There are small easy steps that we can take to tackle the burgeoning problem of obesity. One of those solutions is surprisingly simple: use smaller plates.
There have been over 50 studies examining whether or not smaller plates help in reducing consumption. Despite all these studies, there is surprisingly little consensus on the effect of smaller plates. Some find that smaller plates help reduce consumption, but others do not.
New research published in the Journal of the Association for Consumer Research examines all these prior research projects together and finds that overall, smaller plates can help reduce consumption under specific conditions.
The researchers collated 56 previous research studies examining the effect of smaller plates on consumption. The various studies examined whether smaller plates reduce consumption for a wide variety of conditions: food type (snackfoods, popcorn, ice-cream, breakfast cereal, rice, vegetables, fruit, etc.), plate-type (bowls vs. plates, serving platter vs plate from which the food is consumed), portion-size (fixed amount of food served, amount varied in line with the plate-size, or self-served portions), setting (consumers invited to a food laboratory vs unaware consumers in natural settings such as a buffet).
Combining all the studies showed that halving the plate size led to a 30% reduction in amount of food consumed on average. In the case of plates, reducing the diameter by 30% halves the area of the plate and reduces consumption by 30%.
The research found two important factors that amplify the effectiveness of small plates in reducing consumption. The first is that smaller plates reduce consumption best if diners are self-serving their portions. That is, if diners invited to serve themselves are provided with smaller plates, they serve themselves less, and by extension, eat less.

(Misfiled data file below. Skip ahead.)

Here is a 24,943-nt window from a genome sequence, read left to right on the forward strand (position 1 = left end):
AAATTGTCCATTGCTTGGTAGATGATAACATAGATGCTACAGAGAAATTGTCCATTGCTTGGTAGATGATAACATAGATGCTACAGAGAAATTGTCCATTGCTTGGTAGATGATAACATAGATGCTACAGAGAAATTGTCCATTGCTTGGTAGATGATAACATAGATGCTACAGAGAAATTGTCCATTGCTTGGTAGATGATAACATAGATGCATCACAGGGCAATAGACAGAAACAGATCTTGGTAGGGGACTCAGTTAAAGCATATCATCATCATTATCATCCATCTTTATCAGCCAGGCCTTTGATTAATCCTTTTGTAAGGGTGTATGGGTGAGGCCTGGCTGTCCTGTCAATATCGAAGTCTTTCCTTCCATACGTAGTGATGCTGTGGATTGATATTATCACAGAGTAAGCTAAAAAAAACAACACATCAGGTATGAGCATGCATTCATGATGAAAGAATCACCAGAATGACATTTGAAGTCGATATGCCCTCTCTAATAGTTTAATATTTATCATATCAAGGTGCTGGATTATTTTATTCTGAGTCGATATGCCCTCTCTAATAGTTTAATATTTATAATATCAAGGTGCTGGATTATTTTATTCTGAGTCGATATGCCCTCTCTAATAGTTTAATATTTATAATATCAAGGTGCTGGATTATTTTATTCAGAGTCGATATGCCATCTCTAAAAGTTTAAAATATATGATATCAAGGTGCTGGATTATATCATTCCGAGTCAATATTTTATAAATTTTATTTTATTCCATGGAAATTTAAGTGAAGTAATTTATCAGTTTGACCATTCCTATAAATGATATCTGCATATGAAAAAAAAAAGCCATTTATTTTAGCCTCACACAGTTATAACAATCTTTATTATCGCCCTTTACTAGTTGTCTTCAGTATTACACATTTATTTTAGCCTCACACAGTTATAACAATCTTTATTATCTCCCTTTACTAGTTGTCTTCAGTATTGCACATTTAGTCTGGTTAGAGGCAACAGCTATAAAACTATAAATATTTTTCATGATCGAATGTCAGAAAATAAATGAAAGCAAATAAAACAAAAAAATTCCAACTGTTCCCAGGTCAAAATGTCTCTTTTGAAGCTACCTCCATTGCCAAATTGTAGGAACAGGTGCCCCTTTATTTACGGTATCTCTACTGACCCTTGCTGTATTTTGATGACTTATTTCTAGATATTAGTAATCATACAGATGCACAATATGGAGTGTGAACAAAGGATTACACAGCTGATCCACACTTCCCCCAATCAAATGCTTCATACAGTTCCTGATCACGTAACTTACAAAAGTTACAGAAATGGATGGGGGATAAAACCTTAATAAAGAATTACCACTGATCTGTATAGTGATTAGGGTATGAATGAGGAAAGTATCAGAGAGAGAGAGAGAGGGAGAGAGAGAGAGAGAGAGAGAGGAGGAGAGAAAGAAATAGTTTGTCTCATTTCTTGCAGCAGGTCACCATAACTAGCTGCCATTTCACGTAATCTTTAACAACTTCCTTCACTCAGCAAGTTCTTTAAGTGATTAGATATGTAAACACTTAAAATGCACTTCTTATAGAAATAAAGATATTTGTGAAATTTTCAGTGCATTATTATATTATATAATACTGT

The second factor is that the smaller plates work best if consumers are unaware that their consumption is being monitored. That is, modifying the plate size appears to have no effect on consumption if people realize that they are being watched. This helps explain why so many studies conducted in food laboratories have not found an effect of plate-size on consumption.
The findings of this research show that simply switching to smaller plates can help curb overeating among individuals in situations where they serve themselves such as at the home dinner table or at a buffet. "Just changing to smaller plates at home can help reduce how much you serve yourself and how much you eat"," says joint-author Natalina Zlatevska of Bond University, Australia.
This article is published in the inaugural issue of the Journal of the Association for Consumer Research entitled "The Behavioral Science of Eating." This issue has been edited by Brian Wansink of Cornell University and Koert van Ittersum of the University of Groningen.
Journal of the Association for Consumer Research